The reasons are likely numerous, but only 27.3 percent of eligible teenage girls and young women chose to begin the three-dose series of an HPV vaccine. And of these, 39.1 percent completed just one dose, 30.1 percent got two doses and 30.7 percent finished the series, according to research being presented this week at the American Association of Cancer Research annual meeting.
The data comes from a review of medical records of 9,658 girls and women between the ages of 9 and 26 who were seen at the University of Maryland Medical Center between August 2006 and August 2010, HealthDay writes. The abstract also revealed that blacks were less likely than whites to get all three doses, and women aged 18 through 26 were less likely than younger girls to complete the series.
Last summer, a US Centers for Disease Control and Prevention survey of more than 20,000 teens between the ages of 13 and 17 found that vaccination rates were creeping up (back story). About 30 percent of sexually active teenagers between 14 and 19 years old are believed to be infected with HPV at any one time, according to the abstract.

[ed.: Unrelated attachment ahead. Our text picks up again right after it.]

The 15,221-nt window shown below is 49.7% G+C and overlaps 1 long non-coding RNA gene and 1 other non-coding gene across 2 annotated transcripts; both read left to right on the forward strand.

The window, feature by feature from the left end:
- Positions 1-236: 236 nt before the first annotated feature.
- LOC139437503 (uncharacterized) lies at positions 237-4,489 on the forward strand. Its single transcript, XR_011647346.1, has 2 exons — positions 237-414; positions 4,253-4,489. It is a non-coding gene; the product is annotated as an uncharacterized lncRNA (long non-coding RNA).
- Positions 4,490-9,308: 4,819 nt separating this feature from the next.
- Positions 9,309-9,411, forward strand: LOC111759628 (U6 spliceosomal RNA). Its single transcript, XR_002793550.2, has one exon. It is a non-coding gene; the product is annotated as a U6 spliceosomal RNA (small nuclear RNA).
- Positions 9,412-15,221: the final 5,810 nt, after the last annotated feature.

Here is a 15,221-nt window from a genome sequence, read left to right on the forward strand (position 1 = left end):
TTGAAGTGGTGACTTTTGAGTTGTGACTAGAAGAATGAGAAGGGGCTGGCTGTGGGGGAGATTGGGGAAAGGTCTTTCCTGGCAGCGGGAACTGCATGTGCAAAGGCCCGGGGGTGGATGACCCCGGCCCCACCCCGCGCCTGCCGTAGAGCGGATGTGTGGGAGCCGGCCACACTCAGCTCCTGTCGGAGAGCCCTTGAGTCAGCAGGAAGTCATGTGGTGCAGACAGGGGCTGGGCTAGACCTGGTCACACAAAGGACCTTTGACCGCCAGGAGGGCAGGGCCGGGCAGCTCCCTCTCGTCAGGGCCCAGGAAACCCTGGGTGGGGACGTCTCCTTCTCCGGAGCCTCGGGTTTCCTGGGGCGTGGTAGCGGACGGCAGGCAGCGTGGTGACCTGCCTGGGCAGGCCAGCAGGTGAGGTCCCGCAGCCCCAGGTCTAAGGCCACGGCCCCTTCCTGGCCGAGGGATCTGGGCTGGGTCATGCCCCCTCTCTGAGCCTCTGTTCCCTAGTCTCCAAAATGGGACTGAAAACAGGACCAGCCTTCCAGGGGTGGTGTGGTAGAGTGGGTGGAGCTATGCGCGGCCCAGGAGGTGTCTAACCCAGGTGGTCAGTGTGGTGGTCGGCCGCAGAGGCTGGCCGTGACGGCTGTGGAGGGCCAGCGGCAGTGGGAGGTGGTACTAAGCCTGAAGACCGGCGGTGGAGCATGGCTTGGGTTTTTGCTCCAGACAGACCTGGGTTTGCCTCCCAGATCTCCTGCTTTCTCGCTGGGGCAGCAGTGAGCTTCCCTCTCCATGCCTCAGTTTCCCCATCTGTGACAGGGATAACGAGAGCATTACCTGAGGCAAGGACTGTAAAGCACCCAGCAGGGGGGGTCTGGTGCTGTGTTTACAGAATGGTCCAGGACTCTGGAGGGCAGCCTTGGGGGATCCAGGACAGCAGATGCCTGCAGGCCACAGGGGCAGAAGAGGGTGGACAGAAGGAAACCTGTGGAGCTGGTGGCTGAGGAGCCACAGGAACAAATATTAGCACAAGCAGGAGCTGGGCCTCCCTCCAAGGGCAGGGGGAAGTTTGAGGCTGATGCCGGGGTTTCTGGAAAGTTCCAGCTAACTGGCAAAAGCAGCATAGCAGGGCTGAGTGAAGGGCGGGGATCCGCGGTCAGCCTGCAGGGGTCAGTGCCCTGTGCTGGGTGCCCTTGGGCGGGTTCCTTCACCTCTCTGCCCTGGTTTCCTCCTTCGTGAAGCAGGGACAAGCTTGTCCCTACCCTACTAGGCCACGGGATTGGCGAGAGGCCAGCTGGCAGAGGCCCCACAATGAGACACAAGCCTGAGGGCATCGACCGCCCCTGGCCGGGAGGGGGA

Public health officials strongely endorsed Merck's Gardasil and GlaxoSmithKline’s Cervarix as safe and important public health tools in prevening HPV, which can lead to cervical cancer. But the vaccines have generated controversy, in part, because Merck lobbied states surreptiously for mandatory vaccination; the price tag is high; some parents remain skittsh the vaccines confer a green light for teenage sex and side effect concerns continue to garner publicity. Recently, a parents group asked the FDA to rescind approval (look here).
J. Kathleen Tracy, an assistant professor of epidemiology and public health at the University of Maryland School of Medicine in Baltimore, who authored the study, is now examining whether text messages can provide effective reminders to prompt women who 18 to 26 years old to keep follow-up appointments for subsequent doses.